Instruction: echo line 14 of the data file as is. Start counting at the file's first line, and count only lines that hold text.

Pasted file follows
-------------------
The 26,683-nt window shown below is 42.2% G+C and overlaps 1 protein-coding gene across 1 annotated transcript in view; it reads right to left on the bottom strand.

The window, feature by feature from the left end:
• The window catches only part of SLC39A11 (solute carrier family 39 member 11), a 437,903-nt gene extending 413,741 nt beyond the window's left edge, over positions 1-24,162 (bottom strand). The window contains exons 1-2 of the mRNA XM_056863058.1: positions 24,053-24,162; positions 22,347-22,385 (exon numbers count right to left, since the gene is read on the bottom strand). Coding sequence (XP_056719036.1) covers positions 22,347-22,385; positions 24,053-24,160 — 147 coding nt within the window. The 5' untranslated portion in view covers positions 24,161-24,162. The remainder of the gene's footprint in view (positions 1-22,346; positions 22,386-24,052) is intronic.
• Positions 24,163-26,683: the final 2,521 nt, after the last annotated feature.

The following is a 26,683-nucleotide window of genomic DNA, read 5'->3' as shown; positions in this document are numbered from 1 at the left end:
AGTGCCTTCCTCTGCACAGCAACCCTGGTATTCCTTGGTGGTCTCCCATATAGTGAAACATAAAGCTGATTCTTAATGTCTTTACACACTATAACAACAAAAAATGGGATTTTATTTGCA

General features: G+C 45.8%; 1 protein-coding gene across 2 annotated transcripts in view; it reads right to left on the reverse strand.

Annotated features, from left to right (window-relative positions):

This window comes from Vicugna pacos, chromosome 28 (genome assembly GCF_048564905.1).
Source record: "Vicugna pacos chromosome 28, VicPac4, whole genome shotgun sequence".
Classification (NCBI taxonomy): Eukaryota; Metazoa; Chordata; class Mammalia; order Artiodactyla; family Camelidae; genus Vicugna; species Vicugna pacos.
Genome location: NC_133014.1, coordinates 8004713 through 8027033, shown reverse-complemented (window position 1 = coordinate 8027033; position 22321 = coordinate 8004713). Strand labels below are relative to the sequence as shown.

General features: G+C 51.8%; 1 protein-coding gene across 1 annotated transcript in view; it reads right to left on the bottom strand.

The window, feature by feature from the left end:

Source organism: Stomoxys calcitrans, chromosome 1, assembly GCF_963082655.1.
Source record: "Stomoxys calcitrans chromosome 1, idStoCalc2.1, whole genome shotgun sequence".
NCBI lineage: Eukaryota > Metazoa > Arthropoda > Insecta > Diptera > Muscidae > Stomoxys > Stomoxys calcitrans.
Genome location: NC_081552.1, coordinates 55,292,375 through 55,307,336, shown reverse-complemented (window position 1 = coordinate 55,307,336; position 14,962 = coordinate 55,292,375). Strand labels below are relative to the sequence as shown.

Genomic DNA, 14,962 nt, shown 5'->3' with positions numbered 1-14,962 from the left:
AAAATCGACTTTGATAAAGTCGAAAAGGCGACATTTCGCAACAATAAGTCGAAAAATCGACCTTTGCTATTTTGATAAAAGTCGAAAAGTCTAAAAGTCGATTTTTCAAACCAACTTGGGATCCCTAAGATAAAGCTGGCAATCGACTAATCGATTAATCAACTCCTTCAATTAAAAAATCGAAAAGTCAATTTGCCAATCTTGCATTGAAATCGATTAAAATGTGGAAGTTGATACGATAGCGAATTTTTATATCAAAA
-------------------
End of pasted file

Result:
The window, feature by feature from the left end: